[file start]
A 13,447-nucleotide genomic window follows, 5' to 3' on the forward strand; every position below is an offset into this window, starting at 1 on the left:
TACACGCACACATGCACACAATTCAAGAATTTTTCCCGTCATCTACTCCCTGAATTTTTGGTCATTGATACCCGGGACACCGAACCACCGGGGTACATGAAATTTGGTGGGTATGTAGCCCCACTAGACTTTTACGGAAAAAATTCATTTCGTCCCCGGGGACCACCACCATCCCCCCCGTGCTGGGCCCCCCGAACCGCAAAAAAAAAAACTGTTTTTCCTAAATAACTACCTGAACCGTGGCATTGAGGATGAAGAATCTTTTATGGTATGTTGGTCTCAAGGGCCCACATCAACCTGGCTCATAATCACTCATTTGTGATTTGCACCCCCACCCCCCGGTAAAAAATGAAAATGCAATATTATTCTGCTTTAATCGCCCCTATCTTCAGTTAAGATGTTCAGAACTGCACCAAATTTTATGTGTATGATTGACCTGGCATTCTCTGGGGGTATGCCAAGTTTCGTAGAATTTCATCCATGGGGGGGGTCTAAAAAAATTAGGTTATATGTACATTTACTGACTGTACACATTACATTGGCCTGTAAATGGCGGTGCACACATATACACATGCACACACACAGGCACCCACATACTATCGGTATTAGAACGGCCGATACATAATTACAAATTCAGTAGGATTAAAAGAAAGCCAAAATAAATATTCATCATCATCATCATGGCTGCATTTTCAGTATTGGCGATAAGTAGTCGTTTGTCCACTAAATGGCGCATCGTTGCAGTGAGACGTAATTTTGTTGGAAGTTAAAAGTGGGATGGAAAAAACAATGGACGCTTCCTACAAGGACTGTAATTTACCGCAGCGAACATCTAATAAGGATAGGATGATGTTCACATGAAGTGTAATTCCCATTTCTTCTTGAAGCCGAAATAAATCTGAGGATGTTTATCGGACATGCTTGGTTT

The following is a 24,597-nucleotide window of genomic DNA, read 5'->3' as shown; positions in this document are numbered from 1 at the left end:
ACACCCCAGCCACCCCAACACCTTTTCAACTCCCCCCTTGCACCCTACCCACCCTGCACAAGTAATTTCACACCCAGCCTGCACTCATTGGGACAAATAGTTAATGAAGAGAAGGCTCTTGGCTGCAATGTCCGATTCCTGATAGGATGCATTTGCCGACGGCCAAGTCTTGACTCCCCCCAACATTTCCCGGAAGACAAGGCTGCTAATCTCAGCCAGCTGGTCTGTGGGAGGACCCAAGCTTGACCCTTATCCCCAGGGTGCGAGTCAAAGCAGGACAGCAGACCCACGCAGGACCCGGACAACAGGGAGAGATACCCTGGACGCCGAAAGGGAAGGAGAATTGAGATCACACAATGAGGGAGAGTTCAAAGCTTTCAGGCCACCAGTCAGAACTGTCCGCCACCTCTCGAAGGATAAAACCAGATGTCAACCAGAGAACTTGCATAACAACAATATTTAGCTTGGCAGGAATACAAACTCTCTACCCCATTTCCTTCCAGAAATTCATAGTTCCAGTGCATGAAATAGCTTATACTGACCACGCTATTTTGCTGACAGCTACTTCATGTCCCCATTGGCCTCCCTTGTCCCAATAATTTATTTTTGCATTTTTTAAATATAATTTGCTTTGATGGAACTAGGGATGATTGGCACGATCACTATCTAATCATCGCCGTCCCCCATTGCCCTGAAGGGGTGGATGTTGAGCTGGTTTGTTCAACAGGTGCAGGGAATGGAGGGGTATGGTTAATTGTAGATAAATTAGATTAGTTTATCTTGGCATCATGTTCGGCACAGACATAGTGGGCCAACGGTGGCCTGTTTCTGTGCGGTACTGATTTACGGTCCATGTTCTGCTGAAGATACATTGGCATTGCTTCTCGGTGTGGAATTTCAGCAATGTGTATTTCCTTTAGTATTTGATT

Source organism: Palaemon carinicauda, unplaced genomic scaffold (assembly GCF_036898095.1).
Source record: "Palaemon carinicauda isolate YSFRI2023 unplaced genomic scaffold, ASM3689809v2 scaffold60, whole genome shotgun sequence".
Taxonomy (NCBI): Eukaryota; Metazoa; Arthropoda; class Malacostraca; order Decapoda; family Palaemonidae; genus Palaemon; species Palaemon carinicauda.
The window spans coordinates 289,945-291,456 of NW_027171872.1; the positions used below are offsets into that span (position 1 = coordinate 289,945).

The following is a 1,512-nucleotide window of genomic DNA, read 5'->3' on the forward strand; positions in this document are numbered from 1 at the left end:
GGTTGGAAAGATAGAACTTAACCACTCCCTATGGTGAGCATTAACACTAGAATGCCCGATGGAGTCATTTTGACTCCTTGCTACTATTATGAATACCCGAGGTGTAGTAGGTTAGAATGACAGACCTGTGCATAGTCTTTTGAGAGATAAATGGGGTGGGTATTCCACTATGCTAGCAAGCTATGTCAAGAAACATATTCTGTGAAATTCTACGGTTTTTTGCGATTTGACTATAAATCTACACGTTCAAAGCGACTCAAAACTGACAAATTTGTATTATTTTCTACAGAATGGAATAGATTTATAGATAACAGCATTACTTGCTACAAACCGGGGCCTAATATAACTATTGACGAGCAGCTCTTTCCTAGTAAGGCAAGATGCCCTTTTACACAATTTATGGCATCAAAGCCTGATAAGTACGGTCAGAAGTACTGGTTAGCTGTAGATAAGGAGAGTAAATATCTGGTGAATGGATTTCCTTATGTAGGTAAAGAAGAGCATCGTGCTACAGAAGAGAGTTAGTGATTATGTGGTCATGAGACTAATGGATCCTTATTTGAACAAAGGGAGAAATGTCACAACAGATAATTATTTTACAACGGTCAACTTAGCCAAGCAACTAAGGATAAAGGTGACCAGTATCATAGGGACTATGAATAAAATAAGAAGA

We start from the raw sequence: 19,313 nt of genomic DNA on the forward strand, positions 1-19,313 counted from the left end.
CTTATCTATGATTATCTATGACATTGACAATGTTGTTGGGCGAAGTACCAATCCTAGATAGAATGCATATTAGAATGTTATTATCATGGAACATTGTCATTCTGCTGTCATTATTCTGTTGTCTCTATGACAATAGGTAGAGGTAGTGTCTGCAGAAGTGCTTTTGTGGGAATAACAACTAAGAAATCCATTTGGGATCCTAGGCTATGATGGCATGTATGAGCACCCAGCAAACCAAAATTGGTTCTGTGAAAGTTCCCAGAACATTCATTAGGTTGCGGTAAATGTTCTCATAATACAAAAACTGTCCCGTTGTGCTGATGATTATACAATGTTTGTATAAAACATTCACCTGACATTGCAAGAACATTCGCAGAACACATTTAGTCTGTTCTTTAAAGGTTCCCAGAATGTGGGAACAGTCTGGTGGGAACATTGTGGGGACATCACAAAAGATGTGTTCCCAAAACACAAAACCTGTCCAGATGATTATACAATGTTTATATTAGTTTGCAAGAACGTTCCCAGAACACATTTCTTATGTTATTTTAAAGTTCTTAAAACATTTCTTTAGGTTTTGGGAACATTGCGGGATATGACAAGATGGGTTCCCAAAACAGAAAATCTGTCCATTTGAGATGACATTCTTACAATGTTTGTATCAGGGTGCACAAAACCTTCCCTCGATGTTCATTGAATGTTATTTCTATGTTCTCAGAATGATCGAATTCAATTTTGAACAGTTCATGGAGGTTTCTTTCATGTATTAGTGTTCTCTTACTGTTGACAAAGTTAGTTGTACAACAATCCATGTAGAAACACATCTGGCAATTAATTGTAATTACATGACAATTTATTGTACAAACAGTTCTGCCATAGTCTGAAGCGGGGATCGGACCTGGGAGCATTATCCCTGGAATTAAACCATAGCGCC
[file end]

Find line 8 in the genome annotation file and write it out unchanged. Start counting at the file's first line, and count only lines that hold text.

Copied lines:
The window spans coordinates 289,945-291,456 of NW_027171872.1; the positions used below are offsets into that span (position 1 = coordinate 289,945).